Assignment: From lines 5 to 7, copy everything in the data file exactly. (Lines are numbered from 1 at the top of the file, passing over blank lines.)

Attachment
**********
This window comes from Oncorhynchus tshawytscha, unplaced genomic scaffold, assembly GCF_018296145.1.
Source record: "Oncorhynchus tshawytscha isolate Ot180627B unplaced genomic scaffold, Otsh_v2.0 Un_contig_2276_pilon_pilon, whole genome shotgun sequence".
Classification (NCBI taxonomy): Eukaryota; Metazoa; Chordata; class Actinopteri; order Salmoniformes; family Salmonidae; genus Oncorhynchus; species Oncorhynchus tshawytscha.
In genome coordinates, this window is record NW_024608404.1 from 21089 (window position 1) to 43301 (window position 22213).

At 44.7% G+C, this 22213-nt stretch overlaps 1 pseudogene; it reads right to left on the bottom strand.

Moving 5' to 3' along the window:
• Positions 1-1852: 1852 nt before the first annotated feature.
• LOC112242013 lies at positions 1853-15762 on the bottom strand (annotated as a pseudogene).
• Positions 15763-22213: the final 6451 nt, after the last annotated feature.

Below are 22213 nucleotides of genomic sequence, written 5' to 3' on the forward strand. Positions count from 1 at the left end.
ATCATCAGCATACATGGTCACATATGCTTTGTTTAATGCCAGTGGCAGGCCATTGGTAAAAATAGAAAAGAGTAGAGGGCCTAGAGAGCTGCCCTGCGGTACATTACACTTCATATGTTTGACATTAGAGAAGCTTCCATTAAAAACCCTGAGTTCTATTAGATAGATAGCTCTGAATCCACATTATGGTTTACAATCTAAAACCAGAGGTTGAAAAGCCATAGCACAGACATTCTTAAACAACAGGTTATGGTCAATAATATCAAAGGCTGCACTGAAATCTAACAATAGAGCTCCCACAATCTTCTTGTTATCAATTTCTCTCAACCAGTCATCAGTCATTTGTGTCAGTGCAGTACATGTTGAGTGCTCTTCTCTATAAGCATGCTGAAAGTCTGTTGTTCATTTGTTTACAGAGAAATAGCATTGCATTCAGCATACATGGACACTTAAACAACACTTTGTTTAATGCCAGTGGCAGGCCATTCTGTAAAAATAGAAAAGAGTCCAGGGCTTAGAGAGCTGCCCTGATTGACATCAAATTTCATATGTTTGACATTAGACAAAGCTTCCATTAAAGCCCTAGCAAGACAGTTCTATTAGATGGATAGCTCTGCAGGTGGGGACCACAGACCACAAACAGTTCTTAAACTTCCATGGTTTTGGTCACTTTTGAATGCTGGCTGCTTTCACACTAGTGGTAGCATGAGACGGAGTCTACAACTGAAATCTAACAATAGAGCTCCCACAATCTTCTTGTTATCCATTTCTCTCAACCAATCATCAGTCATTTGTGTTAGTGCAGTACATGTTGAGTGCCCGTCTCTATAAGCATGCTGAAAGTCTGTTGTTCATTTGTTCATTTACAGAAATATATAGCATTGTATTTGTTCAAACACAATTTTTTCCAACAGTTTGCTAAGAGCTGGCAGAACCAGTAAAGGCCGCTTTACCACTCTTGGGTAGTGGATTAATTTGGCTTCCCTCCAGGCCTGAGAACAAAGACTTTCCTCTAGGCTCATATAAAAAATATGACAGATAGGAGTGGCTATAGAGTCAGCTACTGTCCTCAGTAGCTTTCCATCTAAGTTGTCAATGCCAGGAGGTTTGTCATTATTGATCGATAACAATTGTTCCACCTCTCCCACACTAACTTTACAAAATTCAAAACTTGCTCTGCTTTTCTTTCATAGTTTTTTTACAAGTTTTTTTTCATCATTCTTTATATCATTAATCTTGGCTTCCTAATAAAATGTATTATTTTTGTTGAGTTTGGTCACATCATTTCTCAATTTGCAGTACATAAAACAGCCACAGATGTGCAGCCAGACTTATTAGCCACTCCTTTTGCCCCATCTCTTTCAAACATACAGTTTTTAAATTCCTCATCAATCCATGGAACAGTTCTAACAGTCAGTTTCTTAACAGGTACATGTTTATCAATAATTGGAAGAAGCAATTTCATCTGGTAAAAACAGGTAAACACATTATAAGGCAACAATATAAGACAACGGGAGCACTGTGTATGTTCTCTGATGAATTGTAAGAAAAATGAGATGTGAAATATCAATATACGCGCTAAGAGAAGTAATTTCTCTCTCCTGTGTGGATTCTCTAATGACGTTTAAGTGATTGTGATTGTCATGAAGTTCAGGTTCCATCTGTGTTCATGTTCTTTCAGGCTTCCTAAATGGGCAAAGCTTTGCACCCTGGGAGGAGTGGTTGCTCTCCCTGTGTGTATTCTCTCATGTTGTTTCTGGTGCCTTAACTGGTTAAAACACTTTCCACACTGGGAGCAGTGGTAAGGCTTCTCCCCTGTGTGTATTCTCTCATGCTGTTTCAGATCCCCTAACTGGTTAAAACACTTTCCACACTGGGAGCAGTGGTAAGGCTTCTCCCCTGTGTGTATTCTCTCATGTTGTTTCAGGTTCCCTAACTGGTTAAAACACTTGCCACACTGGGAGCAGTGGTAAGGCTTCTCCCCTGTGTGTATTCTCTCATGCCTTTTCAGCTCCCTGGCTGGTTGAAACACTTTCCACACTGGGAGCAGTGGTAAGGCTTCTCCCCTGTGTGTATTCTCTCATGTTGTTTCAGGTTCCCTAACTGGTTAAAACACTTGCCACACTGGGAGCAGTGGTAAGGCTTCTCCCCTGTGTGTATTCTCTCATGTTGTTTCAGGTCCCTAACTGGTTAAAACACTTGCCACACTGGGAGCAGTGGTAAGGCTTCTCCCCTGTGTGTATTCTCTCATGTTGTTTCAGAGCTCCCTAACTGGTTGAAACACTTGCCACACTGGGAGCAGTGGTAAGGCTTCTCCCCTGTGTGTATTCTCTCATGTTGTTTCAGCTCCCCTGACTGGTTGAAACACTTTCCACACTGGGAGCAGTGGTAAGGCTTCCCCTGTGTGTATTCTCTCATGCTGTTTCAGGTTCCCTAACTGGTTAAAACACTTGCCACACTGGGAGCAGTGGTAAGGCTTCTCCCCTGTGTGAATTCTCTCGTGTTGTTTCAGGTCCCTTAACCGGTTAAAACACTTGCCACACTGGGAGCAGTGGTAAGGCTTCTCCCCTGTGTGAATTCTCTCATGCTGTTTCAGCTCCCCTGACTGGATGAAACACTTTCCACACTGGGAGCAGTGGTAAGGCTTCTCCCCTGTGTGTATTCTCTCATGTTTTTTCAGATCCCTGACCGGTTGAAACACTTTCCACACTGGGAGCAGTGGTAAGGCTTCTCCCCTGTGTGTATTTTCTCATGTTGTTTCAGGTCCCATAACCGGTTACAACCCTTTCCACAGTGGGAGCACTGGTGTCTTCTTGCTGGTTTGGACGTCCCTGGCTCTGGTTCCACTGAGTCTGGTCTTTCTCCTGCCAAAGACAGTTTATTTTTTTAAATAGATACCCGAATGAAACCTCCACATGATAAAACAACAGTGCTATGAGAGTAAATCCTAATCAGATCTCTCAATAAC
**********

At 44.7% G+C, this 22213-nt stretch overlaps 1 pseudogene; it reads right to left on the bottom strand.

Moving 5' to 3' along the window:
• Positions 1-1852: 1852 nt before the first annotated feature.